I go with “satisfying.”
For me, that feels more personal — and more accurate — than “best.”
A satisfying film is one that feels complete. One where I feel like I was in the good hands of filmmakers who knew their craft and cared about their audience.
It’s one where the credits role and I am, well, satisfied. Exhale.
In contrast, unsatisfying films are ones where there’s something missing or too much of an ingredient. It could be a total trainwreck (see the George Clooney clunker The Midnight Sky) or it could be an otherwise good film with an element that just doesn’t fit (man, oh, man do I wish The Vast of Night had an ending as strong as the rest of the film).
Also, FYI, I’m not great at ranking. I juggled this list a few times and decided that, rather than simply rank a top 10, I’ll group them.
So what satisfied me?
Pixar’s masterpiece is a wonder in part because it has so many odd, joyful, surprising details. In a cinematic world where familiarity is usually a marketing must, Soul dares to tell a fresh story. Yes, there’s a cute cat character, but it isn’t otherwise populated with easily plush-able personae.
The laughs come frequently — honest, sitting-in-front-of-the-TV laughs. The tears earned. The ending, beautiful. And then there are the voices: In addition to Jamie Foxx in the lead, Soul has Angela Bassett, ?uestlove, Phylicia Rashad … I could just close my eyes and listen. But that would mean missing out on the rich visuals. Is it odd to praise the lighting in an animated film?
I love, love, loved this film and it’s the one on the list I expect to revisit more than once.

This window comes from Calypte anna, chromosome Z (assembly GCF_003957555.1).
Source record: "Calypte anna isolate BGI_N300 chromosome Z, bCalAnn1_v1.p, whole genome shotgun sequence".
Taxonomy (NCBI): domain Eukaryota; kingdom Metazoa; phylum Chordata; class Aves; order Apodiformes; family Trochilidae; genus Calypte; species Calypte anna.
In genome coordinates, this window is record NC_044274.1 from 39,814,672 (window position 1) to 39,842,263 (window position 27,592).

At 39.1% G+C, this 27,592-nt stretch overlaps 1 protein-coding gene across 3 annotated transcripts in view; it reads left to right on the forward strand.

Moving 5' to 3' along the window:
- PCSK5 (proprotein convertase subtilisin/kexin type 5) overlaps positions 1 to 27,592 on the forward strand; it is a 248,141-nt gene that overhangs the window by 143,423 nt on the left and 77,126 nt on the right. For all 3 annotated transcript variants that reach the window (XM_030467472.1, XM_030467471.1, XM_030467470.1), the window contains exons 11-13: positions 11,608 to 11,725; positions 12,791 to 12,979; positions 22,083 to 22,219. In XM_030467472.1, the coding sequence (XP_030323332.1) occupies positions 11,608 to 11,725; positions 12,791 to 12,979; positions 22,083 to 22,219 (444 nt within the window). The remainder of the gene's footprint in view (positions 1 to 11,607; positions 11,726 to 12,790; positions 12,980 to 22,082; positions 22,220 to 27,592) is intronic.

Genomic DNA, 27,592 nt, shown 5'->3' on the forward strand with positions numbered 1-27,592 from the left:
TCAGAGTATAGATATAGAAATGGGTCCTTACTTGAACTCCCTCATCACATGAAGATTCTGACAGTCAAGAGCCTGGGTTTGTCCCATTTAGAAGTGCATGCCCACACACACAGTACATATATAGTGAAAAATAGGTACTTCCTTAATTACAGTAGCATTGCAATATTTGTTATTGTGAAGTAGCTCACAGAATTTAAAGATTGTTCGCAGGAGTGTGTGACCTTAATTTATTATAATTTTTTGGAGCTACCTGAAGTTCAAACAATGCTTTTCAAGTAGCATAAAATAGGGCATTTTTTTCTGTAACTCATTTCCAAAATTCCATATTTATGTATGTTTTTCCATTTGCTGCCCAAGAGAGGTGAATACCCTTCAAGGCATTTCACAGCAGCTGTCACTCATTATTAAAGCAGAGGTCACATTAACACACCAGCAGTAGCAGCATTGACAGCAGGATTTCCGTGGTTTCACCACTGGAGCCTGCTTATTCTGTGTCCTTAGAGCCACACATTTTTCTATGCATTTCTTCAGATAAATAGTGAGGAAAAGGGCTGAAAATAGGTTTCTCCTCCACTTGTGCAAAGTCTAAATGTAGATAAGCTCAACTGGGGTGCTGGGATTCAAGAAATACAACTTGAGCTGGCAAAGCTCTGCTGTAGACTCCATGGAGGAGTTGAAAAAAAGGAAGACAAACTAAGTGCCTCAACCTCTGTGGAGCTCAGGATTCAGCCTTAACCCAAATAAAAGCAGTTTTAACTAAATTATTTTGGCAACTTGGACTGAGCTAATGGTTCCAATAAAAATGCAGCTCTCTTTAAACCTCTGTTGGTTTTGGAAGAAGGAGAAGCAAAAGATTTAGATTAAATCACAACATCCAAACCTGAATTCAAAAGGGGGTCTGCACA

Oh, and let’s pause for a second in praise of co-director / screenwriter Kemp Powers, who also penned One Night in Miami. Speaking of which …
Ma Rainey’s Black Bottom, One Night in Miami
It’s been a strong year for stage-to-screen projects. A bumper crop of shot-from-the-stage work, including the high-profile Hamilton, What the Constitution Means to Me and American Utopia shared home screens with archived offerings from the Stratford Festival, the National Theatre and more.
Should these be called films? I’m still not sure, but I’ll defer to my colleagues in the Indiana Film Journalists Association who said no (although I’m not totally convinced).
Anyway, removed from their stage roots, two play adaptations that are undisputedly movies did rise to the top for me.
Ma Rainey’s Black Bottom makes it two-for-two for cinematic August Wilson projects (Fences being the other). A flawless cast, led by Chadwick Boseman and Viola Davis, make magic and music out of Wilson’s unique, gritty poetry in a character-rich story that still resonates.
One Night in Miami, Regina King’s film of Kemp Powers’ play (told you I’d get back to him), brings Muhammad Ali, Malcolm X, Sam Cooke and Jim Brown together for a meeting of minds that never feels stage-bound and always feels urgent and important. In addition to an outstanding ensemble cast and smart direction, One Night crackles with the pleasure of hearing four high-profile men with very different life experiences and perspectives try to find common ground as they navigate fame in a society that doesn’t see them as full human beings.
There were more: See my “also” list, below for The Boys in the Band, a worthy film adaption which had a bonus of featuring its Broadway revival cast. I only wish I could have equal praise for the musical adaptation The Prom, which, alas, lessened its impact through overselling and a decided lack of trust in the audience leading to extraneous additions.
Never Rarely Sometimes Always, The Assistant